A three-pronged Los Angeles regional program — consisting of the city of Los Angeles, Los Angeles County Metro, and the county of Los Angeles — has been created to help small and diverse contractors in bidding and obtaining work on infrastructure development and other publicly funded construction projects.
The regional Contractor Development and Bonding Program will provide bonding assistance, contract financing, technical support, education, training and other services to under-represented businesses.
The recent addition of a CDABP at Los Angeles County has led to the creation of a new regional CDABP website and to expanded outreach and supportive services in order to help contractors access billions of dollars in infrastructure work, a sector that will soon expand even more with the signing of the $1.2 trillion federal infrastructure investment plan late last year.
All three prongs are being administered by Merriwether & Williams Insurance Services, which has many years of experience working on public construction contracting and diversity, equity, and inclusion issues statewide.
“Los Angeles is a diverse region with so many talented business owners, and we need to use all their talents and optimize competition to have the greatest local economic impact of regional contracting dollars,” said Ingrid Merriwether, CEO of MWIS. “We need to break down the barriers that have prevented many small and diverse groups from accessing public contracts. This program will help to create greater equity in regional public contracting. This is an inclusionary program to build a stronger region.”
Bonding and access to contract funding can be major impediments for small and diverse contractors to be able to bid and successfully participate on public works projects. The regional CDABP helps reduce these and other barriers.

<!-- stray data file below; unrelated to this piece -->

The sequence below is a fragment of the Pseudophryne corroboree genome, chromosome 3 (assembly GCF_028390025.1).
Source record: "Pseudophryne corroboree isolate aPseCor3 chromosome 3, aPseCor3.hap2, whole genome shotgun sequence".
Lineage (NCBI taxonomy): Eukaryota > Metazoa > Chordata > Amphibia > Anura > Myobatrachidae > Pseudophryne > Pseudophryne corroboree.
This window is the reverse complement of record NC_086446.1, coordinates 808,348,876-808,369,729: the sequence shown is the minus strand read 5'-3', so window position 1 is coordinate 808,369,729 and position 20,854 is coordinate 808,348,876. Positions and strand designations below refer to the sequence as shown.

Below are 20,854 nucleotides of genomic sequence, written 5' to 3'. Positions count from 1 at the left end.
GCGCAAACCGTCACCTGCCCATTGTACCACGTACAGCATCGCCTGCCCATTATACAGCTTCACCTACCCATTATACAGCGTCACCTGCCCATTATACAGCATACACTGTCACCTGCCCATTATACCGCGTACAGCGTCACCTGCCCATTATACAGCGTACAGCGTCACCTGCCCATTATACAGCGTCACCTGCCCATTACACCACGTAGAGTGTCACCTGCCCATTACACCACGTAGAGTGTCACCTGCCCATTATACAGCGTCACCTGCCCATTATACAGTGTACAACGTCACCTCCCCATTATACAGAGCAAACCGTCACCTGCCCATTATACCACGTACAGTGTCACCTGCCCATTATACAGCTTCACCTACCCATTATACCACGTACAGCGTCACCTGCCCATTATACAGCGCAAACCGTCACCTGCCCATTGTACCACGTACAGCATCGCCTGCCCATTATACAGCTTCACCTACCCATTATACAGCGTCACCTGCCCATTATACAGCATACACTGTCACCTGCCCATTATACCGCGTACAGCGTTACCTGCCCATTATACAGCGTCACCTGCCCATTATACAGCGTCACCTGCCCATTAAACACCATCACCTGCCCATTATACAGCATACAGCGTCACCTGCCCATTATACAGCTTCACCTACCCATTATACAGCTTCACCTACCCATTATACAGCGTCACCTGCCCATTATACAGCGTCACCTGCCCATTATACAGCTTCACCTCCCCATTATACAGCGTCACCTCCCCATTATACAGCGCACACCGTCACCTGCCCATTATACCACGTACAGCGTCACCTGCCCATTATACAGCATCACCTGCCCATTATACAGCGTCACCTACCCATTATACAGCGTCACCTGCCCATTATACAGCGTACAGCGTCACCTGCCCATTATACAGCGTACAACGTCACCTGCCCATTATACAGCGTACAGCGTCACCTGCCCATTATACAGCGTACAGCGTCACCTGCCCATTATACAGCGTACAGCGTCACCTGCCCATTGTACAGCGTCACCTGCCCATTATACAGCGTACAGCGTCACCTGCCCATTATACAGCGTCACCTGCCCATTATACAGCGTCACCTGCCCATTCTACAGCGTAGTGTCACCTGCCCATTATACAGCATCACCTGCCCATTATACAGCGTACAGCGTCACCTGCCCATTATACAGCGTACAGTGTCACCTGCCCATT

For example, the program assists small and diverse businesses in securing bonds by providing collateral guarantees, which enable them to bid and qualify for contracts. Also, by increasing access to contract funding, the program addresses the burden of cash flow gaps that exist between the initial cost to prosecute the work and the later receipt of progress payments, gaps that can be 60 days or more.
In addition, the CDABP provides extensive business-specific technical assistance, training, project completion support, networking and matchmaking facilitation, as well as other contractor support services. The businesses assisted include disadvantaged, minority, small, women and disabled veteran-owned business enterprise categories.
All regional CDABP services are provided at no cost to participants, giving them a more level playing field from which to compete.
“The regional CDABP is a ‘win-win’ for government agencies and the general public,” Merriwether said. “By enabling more small and diverse companies to bid on public works projects, government agencies create an expanded and larger pool of firms competing, which can generate more creativity and innovation and lead to lower contract costs, thereby saving taxpayers significant money.”
Merriwether added that the regional CDABP also creates more equitable job opportunities in local communities and fosters more robust local economies — the multiplicative impact of contracting dollars staying local.
“With Congress passing and President Joe Biden signing a $1.2 trillion infrastructure investment plan in November, more opportunities are coming to localities, including the Los Angeles region,” said Merriwether. “If you are a small and diverse business, the new regional CDABP can assist you in competing for upcoming construction contracts. There is an ever-increasing demand for more small, local and diverse business inclusion in public contracting. We are expanding our outreach, which includes upcoming trainings, workshops, and academies — as well as financial resources.”